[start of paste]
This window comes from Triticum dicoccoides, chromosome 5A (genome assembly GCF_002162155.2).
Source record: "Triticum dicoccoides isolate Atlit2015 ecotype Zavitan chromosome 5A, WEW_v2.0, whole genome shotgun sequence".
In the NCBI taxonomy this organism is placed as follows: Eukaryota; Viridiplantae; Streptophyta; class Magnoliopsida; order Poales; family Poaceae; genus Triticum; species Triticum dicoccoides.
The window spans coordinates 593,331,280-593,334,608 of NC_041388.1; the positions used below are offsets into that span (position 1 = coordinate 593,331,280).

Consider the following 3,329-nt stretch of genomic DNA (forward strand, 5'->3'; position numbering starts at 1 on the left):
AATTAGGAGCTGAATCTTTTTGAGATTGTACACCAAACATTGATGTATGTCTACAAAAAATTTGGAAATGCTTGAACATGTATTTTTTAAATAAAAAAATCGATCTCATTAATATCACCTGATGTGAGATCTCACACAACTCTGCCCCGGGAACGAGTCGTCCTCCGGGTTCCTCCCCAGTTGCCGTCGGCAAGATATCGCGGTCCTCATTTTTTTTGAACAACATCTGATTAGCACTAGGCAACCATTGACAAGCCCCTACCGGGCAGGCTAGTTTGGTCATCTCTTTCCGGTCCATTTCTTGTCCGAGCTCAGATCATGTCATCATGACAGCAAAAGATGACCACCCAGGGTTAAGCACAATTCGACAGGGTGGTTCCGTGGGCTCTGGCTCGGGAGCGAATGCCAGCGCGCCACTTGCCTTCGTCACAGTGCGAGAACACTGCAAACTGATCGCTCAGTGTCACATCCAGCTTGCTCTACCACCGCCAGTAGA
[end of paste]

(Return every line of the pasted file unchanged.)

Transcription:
This window comes from Triticum dicoccoides, chromosome 5A (genome assembly GCF_002162155.2).
Source record: "Triticum dicoccoides isolate Atlit2015 ecotype Zavitan chromosome 5A, WEW_v2.0, whole genome shotgun sequence".
In the NCBI taxonomy this organism is placed as follows: Eukaryota; Viridiplantae; Streptophyta; class Magnoliopsida; order Poales; family Poaceae; genus Triticum; species Triticum dicoccoides.
The window spans coordinates 593,331,280-593,334,608 of NC_041388.1; the positions used below are offsets into that span (position 1 = coordinate 593,331,280).

Consider the following 3,329-nt stretch of genomic DNA (forward strand, 5'->3'; position numbering starts at 1 on the left):
AATTAGGAGCTGAATCTTTTTGAGATTGTACACCAAACATTGATGTATGTCTACAAAAAATTTGGAAATGCTTGAACATGTATTTTTTAAATAAAAAAATCGATCTCATTAATATCACCTGATGTGAGATCTCACACAACTCTGCCCCGGGAACGAGTCGTCCTCCGGGTTCCTCCCCAGTTGCCGTCGGCAAGATATCGCGGTCCTCATTTTTTTTGAACAACATCTGATTAGCACTAGGCAACCATTGACAAGCCCCTACCGGGCAGGCTAGTTTGGTCATCTCTTTCCGGTCCATTTCTTGTCCGAGCTCAGATCATGTCATCATGACAGCAAAAGATGACCACCCAGGGTTAAGCACAATTCGACAGGGTGGTTCCGTGGGCTCTGGCTCGGGAGCGAATGCCAGCGCGCCACTTGCCTTCGTCACAGTGCGAGAACACTGCAAACTGATCGCTCAGTGTCACATCCAGCTTGCTCTACCACCGCCAGTAGA